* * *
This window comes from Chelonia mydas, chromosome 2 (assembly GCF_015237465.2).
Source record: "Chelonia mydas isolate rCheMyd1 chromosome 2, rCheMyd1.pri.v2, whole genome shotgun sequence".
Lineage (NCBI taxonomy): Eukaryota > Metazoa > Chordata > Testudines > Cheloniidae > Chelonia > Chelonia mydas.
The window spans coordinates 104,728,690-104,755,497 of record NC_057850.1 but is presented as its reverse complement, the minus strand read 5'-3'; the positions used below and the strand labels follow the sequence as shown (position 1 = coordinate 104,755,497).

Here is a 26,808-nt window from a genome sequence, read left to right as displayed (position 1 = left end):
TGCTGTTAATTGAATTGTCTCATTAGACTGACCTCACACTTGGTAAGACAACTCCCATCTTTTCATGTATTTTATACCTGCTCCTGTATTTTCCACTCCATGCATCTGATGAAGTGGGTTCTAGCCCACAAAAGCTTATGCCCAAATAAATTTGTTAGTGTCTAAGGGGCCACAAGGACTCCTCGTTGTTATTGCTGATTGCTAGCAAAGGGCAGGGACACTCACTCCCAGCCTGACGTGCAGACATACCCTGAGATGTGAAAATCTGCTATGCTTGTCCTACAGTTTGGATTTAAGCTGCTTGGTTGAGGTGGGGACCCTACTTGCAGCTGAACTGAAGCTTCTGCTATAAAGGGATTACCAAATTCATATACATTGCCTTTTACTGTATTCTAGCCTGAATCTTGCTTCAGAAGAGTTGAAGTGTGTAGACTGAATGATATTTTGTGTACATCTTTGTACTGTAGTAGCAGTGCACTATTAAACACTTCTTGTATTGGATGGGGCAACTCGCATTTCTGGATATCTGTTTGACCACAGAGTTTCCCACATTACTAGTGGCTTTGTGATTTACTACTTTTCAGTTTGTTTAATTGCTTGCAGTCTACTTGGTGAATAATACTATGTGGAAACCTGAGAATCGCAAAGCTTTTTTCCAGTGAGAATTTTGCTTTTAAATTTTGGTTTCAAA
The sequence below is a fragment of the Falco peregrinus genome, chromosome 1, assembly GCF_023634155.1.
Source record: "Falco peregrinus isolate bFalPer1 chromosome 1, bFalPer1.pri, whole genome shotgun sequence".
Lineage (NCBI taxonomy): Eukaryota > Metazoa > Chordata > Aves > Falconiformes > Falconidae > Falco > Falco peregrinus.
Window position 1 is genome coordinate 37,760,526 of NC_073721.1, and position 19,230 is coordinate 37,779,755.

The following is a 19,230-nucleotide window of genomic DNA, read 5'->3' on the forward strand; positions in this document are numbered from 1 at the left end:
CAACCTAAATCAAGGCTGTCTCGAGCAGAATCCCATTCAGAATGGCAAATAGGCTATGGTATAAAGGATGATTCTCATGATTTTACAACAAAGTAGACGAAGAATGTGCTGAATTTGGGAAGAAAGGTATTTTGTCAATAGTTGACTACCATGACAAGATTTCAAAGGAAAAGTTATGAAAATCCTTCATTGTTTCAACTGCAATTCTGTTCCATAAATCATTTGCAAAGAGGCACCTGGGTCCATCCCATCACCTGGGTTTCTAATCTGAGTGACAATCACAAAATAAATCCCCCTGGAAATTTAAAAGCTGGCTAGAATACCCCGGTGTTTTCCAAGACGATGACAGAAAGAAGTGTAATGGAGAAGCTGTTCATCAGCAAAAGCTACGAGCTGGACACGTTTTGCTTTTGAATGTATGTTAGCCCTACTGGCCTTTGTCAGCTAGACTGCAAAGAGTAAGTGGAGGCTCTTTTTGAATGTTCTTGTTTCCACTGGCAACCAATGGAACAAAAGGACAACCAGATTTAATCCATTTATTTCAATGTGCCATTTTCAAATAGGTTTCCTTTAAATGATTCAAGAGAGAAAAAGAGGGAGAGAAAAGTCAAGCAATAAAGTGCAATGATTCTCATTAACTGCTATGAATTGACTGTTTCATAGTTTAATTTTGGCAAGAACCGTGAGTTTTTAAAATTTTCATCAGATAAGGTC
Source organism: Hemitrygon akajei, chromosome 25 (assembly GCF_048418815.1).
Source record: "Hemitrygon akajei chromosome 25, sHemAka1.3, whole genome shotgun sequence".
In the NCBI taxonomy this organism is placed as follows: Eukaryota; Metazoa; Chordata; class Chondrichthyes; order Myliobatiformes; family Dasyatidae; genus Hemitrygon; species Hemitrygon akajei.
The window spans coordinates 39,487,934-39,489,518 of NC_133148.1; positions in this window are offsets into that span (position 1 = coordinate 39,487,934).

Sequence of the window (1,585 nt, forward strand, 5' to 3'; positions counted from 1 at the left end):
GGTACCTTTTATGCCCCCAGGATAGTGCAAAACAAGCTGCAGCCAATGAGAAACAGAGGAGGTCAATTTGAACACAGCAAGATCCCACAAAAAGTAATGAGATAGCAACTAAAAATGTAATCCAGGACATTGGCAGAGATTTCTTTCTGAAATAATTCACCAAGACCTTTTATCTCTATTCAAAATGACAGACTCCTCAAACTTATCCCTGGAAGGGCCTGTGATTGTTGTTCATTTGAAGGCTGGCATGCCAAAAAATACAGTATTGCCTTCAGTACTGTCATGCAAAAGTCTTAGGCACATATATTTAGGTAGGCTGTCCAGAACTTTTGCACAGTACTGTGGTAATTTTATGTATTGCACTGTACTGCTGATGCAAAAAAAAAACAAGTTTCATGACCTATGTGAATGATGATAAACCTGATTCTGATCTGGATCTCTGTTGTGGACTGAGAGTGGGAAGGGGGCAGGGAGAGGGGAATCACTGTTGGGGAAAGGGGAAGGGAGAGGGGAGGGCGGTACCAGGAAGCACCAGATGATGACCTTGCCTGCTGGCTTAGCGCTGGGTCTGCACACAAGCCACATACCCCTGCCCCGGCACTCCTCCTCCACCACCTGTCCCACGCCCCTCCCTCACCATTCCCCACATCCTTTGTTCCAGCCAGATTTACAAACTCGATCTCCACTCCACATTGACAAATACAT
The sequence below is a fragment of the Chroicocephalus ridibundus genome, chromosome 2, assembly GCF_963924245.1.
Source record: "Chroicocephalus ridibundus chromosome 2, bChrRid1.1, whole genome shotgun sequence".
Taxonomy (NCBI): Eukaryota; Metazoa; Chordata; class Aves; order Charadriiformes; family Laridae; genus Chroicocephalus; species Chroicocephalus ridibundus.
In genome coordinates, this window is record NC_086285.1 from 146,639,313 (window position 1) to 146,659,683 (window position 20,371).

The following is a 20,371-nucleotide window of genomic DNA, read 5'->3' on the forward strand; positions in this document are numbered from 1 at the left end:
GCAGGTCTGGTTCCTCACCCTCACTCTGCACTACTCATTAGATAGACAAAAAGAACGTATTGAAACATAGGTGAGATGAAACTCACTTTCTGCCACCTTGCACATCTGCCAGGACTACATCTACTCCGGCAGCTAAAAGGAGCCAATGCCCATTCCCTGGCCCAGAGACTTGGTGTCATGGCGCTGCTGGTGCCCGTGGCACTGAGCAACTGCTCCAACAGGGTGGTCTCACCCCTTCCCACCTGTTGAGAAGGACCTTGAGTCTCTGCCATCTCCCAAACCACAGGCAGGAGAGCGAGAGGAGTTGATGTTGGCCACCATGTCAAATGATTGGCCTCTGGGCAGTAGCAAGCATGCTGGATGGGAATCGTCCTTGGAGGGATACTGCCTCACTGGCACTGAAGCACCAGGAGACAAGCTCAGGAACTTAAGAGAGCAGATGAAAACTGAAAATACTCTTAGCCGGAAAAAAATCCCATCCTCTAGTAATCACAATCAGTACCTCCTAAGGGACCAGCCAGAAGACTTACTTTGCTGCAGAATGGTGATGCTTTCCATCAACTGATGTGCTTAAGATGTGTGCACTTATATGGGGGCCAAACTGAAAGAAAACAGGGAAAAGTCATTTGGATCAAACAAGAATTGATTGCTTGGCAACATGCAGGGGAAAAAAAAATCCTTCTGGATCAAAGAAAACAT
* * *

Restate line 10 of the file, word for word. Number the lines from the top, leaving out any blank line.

Window position 1 is genome coordinate 37,760,526 of NC_073721.1, and position 19,230 is coordinate 37,779,755.